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Jones v. Colvin

United States District Court, D. Connecticut

October 4, 2018

JENIFER JONES, Plaintiff,
v.
CAROLYN W. COLVIN, Acting Commissioner of the Social Security Administration, Defendant.

          ORDER ON MOTION FOR ATTORNEY'S FEES

          VICTOR A. BOLDEN UNITED STATES DISTRICT JUDGE.

         On August 25, 2017, the Court granted a motion of the Acting Commissioner of the Social Security Administration (“Defendant” or “Acting Commissioner”), on consent, under sentence four of 42 U.S.C. § 405(g), reversing the Acting Commissioner's decision as to Jenifer Jones (“Plaintiff”) and remanding the matter to the Commissioner for further proceedings. Order Granting Motion to Remand to Agency, dated Aug. 24, 2017, ECF No. 24. On August 31, 2017, the Court entered a judgment in favor of Ms. Jones against the Acting Commissioner. Corrected Judgment, dated Aug. 31, 2017, ECF No. 27.

         Three months later, on November 25, 2017, Ms. Jones moved for attorney's fees in the amount of $7, 363.84 under the Equal Access to Justice Act (“EAJA”). Motion for Attorney Fees, dated November 25, 2017, ECF No. 28. More than ten months have passed since Ms. Jones filed her motion, but the Acting Commissioner has failed to respond.

         “Failure to submit a memorandum in opposition to a motion may be deemed sufficient cause to grant the motion, except where the pleadings provide sufficient grounds to deny the motion.” D. Conn. L. Civ. R. 7(a)(2). As the court entered judgment in favor of Ms. Jones, she is presumptively the “prevailing party” under the EAJA and may, on a timely-filed motion, be awarded reasonable attorney's fees. 28 U.S.C. § 2412. As the rates and hours sought by Ms. Jones are reasonable, [1] the only question is whether her motion was timely filed.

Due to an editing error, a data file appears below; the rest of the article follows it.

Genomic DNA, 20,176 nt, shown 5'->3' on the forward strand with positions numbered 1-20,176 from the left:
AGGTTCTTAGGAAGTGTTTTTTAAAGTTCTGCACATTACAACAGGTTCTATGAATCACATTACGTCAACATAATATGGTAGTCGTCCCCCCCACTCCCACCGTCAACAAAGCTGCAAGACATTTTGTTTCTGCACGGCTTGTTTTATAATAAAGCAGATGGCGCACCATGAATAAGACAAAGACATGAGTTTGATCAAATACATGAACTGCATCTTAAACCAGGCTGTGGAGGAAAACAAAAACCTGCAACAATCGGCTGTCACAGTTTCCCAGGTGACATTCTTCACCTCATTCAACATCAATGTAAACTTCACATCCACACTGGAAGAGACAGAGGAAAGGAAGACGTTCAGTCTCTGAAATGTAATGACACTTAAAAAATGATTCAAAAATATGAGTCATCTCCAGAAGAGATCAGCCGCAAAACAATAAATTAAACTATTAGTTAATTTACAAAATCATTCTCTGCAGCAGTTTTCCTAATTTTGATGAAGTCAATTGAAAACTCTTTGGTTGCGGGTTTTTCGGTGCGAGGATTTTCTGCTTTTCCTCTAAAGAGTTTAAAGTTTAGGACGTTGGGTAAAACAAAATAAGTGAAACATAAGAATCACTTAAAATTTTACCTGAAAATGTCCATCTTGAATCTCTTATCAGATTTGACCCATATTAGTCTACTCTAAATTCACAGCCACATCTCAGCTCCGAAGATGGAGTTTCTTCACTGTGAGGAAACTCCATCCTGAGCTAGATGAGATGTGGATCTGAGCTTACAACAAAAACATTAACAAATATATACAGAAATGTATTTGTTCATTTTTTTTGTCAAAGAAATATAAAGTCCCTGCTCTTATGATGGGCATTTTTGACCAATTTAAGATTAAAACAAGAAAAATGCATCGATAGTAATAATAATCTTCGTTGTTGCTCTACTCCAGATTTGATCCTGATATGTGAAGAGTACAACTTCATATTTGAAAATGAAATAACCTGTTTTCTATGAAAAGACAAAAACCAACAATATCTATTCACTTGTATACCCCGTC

Under the EAJA, a party must move “within thirty days of final judgment in the action” for an award of attorney's fees. 28 U.S.C. § 2412(d)(1)(B). The Act defines “final judgment” as “a judgment that is final and not appealable, and includes an order of settlement.” Id. § 2412(d)(2)(G).

         The Supreme Court has explained that § 2412(d)(2)(G) rewrites the traditional rule that a final judgment is one that is final and appealable. See Melkonyan v. Sullivan, 501 U.S. 89, 95 (1991). Congress added this “unusual definition” to the statute in 1985 “to resolve a conflict in the lower courts on whether a ‘judgment' was to be regarded as ‘final' for EAJA purposes when it was entered, or only when the period for taking an appeal had lapsed.'” Id. at 95-96 (citation omitted). Thus, the Court held that a final judgment for purposes of § 2412(d)(1)(B) “means a judgment rendered by a court that terminates the civil action for which EAJA fees may be received. The 30-day EAJA clock begins to run after the time to appeal that ‘final judgment' has expired.” Id.